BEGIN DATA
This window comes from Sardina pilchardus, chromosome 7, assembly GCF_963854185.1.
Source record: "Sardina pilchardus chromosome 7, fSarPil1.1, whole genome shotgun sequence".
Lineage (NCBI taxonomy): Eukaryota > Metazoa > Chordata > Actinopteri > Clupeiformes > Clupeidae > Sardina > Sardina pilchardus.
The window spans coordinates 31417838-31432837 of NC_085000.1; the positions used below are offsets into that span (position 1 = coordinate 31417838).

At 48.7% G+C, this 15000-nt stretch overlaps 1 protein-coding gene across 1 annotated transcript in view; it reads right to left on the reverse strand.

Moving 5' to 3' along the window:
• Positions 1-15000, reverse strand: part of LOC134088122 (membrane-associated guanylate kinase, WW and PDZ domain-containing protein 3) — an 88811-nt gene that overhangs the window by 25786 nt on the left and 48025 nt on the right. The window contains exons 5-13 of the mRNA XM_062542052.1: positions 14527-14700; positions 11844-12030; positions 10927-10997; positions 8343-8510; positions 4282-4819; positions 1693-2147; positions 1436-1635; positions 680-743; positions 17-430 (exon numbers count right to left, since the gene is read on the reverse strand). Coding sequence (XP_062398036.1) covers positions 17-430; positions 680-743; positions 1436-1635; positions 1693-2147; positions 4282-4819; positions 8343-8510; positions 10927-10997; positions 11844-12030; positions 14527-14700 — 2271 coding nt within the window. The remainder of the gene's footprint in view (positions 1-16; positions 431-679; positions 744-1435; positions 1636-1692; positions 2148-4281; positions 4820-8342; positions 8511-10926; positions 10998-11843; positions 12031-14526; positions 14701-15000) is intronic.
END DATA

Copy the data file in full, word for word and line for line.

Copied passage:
This window comes from Sardina pilchardus, chromosome 7, assembly GCF_963854185.1.
Source record: "Sardina pilchardus chromosome 7, fSarPil1.1, whole genome shotgun sequence".
Lineage (NCBI taxonomy): Eukaryota > Metazoa > Chordata > Actinopteri > Clupeiformes > Clupeidae > Sardina > Sardina pilchardus.
The window spans coordinates 31417838-31432837 of NC_085000.1; the positions used below are offsets into that span (position 1 = coordinate 31417838).

At 48.7% G+C, this 15000-nt stretch overlaps 1 protein-coding gene across 1 annotated transcript in view; it reads right to left on the reverse strand.

Moving 5' to 3' along the window:
• Positions 1-15000, reverse strand: part of LOC134088122 (membrane-associated guanylate kinase, WW and PDZ domain-containing protein 3) — an 88811-nt gene that overhangs the window by 25786 nt on the left and 48025 nt on the right. The window contains exons 5-13 of the mRNA XM_062542052.1: positions 14527-14700; positions 11844-12030; positions 10927-10997; positions 8343-8510; positions 4282-4819; positions 1693-2147; positions 1436-1635; positions 680-743; positions 17-430 (exon numbers count right to left, since the gene is read on the reverse strand). Coding sequence (XP_062398036.1) covers positions 17-430; positions 680-743; positions 1436-1635; positions 1693-2147; positions 4282-4819; positions 8343-8510; positions 10927-10997; positions 11844-12030; positions 14527-14700 — 2271 coding nt within the window. The remainder of the gene's footprint in view (positions 1-16; positions 431-679; positions 744-1435; positions 1636-1692; positions 2148-4281; positions 4820-8342; positions 8511-10926; positions 10998-11843; positions 12031-14526; positions 14701-15000) is intronic.